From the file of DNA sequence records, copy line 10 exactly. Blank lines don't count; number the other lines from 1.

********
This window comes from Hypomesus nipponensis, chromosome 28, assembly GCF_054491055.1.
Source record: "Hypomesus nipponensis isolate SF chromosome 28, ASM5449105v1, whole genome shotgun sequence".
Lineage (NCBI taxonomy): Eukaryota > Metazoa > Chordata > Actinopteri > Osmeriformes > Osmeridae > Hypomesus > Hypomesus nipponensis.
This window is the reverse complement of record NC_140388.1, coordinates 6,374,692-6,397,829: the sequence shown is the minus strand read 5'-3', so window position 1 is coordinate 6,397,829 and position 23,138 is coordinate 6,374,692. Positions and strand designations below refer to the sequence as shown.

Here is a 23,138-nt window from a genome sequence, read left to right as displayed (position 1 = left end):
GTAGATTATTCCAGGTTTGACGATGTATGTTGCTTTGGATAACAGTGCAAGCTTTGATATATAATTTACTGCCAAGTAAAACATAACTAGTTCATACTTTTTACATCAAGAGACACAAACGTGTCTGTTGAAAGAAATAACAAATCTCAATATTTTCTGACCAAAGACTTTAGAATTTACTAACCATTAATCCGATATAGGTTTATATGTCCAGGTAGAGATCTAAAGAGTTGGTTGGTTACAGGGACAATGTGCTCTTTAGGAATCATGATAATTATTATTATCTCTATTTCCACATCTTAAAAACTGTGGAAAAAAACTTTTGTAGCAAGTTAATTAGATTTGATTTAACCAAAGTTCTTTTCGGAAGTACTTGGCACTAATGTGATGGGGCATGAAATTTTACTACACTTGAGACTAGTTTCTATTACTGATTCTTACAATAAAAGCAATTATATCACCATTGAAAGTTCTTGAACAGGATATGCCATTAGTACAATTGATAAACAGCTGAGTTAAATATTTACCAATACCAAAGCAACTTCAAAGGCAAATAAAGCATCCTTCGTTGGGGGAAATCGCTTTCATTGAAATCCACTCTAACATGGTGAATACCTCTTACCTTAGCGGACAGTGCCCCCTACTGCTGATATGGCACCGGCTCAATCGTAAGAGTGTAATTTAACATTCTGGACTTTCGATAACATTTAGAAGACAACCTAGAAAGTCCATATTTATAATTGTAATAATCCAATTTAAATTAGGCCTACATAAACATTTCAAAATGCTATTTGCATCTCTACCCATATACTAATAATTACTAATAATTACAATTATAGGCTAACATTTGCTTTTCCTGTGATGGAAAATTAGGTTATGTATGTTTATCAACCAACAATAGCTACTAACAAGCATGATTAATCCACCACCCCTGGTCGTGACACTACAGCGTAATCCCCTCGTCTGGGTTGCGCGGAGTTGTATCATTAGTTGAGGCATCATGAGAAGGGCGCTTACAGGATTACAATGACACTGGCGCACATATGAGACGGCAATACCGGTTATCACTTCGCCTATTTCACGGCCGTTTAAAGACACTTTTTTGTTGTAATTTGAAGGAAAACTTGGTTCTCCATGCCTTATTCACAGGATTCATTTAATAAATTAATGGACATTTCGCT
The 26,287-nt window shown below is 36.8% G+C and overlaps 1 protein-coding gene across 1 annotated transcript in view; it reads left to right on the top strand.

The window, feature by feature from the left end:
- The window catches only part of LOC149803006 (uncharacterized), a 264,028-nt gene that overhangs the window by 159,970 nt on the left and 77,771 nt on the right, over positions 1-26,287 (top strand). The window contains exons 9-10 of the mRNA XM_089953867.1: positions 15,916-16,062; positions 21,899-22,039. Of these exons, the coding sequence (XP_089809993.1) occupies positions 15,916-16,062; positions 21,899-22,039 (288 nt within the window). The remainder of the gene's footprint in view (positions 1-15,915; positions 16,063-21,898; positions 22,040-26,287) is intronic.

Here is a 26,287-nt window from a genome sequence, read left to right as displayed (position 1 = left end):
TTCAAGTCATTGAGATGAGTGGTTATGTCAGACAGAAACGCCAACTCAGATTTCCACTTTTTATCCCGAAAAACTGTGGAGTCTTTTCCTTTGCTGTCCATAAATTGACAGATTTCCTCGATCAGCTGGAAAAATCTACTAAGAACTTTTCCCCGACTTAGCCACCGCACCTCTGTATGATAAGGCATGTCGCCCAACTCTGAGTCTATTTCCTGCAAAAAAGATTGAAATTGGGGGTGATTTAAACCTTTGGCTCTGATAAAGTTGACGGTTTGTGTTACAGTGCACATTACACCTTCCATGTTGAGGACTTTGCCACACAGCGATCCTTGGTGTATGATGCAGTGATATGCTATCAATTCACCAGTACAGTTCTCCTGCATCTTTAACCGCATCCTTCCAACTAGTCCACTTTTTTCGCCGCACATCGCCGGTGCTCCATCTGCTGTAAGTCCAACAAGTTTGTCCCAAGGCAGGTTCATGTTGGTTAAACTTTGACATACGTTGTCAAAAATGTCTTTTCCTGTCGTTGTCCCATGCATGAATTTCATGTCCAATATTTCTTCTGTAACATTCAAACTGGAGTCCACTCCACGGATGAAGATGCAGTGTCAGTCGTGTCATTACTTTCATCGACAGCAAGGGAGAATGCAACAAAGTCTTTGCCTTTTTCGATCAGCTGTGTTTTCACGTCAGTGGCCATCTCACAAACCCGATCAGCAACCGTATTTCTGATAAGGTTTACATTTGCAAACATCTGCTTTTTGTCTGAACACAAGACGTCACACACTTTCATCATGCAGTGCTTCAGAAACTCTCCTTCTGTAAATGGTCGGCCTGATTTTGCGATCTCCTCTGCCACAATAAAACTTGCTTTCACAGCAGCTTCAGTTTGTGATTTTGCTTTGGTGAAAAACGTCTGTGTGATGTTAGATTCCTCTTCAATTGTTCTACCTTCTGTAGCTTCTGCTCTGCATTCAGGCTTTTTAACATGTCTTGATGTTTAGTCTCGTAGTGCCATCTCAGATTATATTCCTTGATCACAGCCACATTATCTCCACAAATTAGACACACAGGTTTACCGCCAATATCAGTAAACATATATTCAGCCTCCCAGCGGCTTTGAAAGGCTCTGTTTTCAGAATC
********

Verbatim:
Here is a 26,287-nt window from a genome sequence, read left to right as displayed (position 1 = left end):